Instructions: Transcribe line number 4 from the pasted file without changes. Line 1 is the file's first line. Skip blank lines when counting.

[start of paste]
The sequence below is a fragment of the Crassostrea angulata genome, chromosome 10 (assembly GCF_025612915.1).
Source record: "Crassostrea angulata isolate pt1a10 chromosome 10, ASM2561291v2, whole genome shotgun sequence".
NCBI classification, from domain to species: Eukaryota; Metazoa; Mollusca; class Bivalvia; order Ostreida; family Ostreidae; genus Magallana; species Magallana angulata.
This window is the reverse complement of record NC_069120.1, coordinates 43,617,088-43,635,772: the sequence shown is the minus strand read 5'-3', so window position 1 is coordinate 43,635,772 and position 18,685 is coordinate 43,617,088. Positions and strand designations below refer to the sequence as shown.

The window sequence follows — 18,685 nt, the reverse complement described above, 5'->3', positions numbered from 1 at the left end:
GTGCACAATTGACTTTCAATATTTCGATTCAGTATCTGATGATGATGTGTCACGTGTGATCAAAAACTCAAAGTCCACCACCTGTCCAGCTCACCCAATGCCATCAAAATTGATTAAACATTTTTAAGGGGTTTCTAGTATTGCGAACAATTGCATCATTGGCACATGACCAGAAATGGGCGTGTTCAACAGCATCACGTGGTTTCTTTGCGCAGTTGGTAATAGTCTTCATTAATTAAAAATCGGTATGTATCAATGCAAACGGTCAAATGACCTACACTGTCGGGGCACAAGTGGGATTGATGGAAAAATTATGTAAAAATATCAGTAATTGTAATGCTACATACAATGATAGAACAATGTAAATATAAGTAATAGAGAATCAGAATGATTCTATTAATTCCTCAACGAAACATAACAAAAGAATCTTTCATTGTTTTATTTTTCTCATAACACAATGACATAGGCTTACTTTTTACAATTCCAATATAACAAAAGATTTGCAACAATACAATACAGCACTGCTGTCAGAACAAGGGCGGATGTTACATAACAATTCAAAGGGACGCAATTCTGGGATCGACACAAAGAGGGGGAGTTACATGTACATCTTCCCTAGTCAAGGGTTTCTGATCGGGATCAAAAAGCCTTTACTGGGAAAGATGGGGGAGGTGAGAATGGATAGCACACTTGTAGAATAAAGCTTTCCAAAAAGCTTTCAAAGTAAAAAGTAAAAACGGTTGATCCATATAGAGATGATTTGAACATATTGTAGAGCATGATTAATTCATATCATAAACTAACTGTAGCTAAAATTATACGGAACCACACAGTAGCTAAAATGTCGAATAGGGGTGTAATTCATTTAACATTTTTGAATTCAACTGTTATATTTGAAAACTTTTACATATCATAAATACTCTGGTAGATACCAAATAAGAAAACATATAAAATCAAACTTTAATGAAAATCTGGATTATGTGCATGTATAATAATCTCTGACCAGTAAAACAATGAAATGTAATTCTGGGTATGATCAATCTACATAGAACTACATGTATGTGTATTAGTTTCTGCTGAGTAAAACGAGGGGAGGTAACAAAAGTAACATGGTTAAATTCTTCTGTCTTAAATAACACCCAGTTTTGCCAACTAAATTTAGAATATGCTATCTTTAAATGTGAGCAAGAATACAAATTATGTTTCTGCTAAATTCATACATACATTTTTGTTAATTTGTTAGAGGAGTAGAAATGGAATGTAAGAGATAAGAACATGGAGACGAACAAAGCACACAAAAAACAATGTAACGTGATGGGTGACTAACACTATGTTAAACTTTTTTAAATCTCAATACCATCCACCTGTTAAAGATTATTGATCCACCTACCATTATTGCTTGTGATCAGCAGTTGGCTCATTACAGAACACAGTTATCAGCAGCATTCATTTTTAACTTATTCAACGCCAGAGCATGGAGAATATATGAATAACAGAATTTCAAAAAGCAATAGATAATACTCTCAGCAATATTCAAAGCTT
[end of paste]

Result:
This window is the reverse complement of record NC_069120.1, coordinates 43,617,088-43,635,772: the sequence shown is the minus strand read 5'-3', so window position 1 is coordinate 43,635,772 and position 18,685 is coordinate 43,617,088. Positions and strand designations below refer to the sequence as shown.